• The ship served in the Mediterranean for the rest of the year and was then anchored in the Solent for the whole of 1917. The entry of the USA into the war in December 1917 brought the ship back into service to transport the American Expeditionary Force. After the World War I, it was also used in the repatriation of Canadian troops.


From November 1919 until June 1920 the ship underwent an extensive refit at Armstrong Whitworth & Co on the Tyne. While this was being done, Cunard took the opportunity was taken to convert the ship to oil burning, as opposed to coal. After trials north of Scotland, it made its next voyage from Liverpool to New York on 17 July. After returning from this, the ship was to operate on the Southampton-Cherbourg-New York route, along with the Mauretania and the Berengaria. During annual winter refits in 1926 1927 and 1928, the passenger accommodation was extensively modernized. In 1930 it was even used as an art gallery for one voyage.

In 1932 the Aquitania was used as a cruise ship for the first time. It left New York on 3 February and sailed around the Mediterranean. Further cruises on this route and New York-Bermuda route were accomplished later in the year. In November the ship underwent considerable internal reconstruction. The first class accommodation was reduced to 650, tourist class was enlarged but the passenger accommodation reduced to 600 and third class was altered to cater for 950 passengers. All public rooms were renovated, and a theatre was added. For the rest of the period up until the Second World War, it continued a mixture of Atlantic crossings and cruises.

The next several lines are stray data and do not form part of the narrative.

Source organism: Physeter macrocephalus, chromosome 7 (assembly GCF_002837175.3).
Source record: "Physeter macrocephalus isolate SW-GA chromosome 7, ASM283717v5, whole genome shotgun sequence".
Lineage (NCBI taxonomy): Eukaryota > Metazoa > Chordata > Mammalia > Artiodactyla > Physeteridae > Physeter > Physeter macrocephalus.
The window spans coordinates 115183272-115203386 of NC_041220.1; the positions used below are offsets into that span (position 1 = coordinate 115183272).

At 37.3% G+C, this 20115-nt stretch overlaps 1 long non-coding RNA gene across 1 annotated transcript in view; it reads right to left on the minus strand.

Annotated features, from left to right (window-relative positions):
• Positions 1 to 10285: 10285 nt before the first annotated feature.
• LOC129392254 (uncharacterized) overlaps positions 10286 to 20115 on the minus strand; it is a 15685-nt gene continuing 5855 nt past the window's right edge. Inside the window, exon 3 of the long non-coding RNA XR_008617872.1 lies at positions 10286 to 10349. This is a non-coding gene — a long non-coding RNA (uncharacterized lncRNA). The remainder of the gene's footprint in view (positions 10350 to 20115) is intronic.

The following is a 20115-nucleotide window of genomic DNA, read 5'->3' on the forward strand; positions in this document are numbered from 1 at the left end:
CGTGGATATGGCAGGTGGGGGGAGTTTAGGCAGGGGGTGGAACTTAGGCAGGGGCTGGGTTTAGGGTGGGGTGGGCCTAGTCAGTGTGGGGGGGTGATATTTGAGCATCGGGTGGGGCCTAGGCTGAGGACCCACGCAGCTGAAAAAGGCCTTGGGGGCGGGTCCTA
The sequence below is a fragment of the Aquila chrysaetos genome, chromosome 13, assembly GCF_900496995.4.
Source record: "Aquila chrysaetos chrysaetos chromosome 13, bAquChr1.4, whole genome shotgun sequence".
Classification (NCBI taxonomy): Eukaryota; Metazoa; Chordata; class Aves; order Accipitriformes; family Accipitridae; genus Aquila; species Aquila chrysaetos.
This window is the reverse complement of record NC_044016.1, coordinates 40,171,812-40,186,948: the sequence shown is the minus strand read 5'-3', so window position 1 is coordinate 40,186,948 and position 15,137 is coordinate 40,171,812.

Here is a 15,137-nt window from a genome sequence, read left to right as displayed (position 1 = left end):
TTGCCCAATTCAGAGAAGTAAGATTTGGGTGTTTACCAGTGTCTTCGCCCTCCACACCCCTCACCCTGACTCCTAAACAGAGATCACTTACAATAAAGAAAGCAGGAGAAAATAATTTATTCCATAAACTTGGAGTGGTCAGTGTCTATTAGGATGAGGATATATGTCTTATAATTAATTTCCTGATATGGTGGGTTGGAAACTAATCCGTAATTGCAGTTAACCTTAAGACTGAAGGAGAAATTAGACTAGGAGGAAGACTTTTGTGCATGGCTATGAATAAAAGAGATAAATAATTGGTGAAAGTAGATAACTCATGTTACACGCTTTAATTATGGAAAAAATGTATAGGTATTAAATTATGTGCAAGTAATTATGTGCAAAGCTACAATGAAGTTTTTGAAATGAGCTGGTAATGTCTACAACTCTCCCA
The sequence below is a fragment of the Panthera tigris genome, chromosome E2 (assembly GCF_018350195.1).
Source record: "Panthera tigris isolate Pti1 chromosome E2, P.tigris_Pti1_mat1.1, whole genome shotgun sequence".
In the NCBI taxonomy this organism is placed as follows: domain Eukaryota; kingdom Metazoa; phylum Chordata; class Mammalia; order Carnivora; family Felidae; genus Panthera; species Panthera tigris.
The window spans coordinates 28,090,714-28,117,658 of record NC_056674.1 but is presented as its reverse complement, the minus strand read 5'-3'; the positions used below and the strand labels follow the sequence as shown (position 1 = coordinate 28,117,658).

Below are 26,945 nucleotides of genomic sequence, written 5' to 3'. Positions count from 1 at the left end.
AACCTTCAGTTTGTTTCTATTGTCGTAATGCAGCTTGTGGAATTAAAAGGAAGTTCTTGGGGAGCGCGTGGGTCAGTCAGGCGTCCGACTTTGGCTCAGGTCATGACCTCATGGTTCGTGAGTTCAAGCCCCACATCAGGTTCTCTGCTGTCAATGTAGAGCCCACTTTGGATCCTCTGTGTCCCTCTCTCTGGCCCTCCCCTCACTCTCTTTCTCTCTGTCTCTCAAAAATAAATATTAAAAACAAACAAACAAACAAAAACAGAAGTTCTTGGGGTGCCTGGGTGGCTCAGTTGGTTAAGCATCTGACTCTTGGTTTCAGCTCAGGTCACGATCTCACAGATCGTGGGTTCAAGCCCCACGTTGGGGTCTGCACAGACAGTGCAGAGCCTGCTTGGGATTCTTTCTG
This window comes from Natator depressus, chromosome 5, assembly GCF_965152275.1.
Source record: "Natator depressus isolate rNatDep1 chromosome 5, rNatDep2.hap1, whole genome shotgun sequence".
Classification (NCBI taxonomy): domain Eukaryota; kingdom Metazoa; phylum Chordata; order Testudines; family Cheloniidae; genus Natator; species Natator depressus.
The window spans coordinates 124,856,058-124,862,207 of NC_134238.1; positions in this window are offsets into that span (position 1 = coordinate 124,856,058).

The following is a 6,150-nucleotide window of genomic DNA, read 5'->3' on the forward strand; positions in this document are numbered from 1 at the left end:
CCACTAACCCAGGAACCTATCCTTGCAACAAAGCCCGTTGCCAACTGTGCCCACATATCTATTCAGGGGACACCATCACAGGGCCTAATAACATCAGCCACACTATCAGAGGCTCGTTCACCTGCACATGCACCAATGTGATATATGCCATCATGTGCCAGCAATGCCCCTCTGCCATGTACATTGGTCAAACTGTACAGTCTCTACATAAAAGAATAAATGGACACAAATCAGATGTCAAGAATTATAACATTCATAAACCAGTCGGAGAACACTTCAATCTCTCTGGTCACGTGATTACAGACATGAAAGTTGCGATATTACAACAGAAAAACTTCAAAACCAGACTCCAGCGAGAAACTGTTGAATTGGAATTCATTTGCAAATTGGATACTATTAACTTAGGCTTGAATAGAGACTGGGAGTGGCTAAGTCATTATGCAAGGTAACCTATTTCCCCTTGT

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The Aquitania was then requisitioned as a troop transport on 21 November 1939. At first, it was used to transport Canadian troops.

During 1940 it underwent a refit in America and was defensively armed with six-inch guns. From March onwards it was based in Sydney transporting Australian and New Zealand troops, also making two passages between Pearl Harbour and San Francisco. For the remainder of the war, it was employed on the Atlantic, and after the war had ended in the repatriation on Canadian and American troops. Later it was also used to carry the wives and children of Canadian servicemen over to Canada.

On April 1, 1948 it was released by the Ministry of Transport and returned to Cunard. It was then chartered by the Canadian Government to carry Canadian emigrants between Southampton and Halifax. This contract was renewed in 1949. By 1 December 1949 this role had been fulfilled, and later that month Cunard announced that the Aquitania would be withdrawn from service.

On 9 January 1950 Messrs Hampton & Sons Ltd were employed to auction the vessels furnishings and equipment. Later that month the ship was sold to the British Iron & Steel Corporation Ltd for £125,000.

The ship then sailed from Southampton to Faslane, in Scotland where she was broken up.